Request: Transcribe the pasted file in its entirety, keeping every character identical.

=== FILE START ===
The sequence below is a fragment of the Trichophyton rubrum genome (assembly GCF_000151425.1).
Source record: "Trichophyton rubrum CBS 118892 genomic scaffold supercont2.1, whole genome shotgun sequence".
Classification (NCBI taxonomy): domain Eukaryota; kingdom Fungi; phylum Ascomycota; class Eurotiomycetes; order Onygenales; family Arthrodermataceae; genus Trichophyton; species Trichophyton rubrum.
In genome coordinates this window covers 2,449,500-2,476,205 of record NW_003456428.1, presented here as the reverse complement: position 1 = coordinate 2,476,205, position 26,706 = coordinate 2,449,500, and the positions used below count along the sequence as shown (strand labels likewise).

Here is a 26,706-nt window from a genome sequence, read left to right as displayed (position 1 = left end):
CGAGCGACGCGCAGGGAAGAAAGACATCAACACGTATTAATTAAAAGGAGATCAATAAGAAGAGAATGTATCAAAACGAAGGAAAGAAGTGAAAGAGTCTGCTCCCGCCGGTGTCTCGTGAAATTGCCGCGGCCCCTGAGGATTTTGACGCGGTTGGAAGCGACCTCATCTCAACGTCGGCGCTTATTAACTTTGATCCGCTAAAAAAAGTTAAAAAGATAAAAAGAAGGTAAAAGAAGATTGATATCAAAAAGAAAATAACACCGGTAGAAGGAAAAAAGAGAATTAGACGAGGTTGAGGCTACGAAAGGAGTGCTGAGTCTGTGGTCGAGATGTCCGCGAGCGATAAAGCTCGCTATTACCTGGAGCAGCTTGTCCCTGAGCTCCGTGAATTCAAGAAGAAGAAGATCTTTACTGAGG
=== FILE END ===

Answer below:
The sequence below is a fragment of the Trichophyton rubrum genome (assembly GCF_000151425.1).
Source record: "Trichophyton rubrum CBS 118892 genomic scaffold supercont2.1, whole genome shotgun sequence".
Classification (NCBI taxonomy): domain Eukaryota; kingdom Fungi; phylum Ascomycota; class Eurotiomycetes; order Onygenales; family Arthrodermataceae; genus Trichophyton; species Trichophyton rubrum.
In genome coordinates this window covers 2,449,500-2,476,205 of record NW_003456428.1, presented here as the reverse complement: position 1 = coordinate 2,476,205, position 26,706 = coordinate 2,449,500, and the positions used below count along the sequence as shown (strand labels likewise).

Here is a 26,706-nt window from a genome sequence, read left to right as displayed (position 1 = left end):
CGAGCGACGCGCAGGGAAGAAAGACATCAACACGTATTAATTAAAAGGAGATCAATAAGAAGAGAATGTATCAAAACGAAGGAAAGAAGTGAAAGAGTCTGCTCCCGCCGGTGTCTCGTGAAATTGCCGCGGCCCCTGAGGATTTTGACGCGGTTGGAAGCGACCTCATCTCAACGTCGGCGCTTATTAACTTTGATCCGCTAAAAAAAGTTAAAAAGATAAAAAGAAGGTAAAAGAAGATTGATATCAAAAAGAAAATAACACCGGTAGAAGGAAAAAAGAGAATTAGACGAGGTTGAGGCTACGAAAGGAGTGCTGAGTCTGTGGTCGAGATGTCCGCGAGCGATAAAGCTCGCTATTACCTGGAGCAGCTTGTCCCTGAGCTCCGTGAATTCAAGAAGAAGAAGATCTTTACTGAGG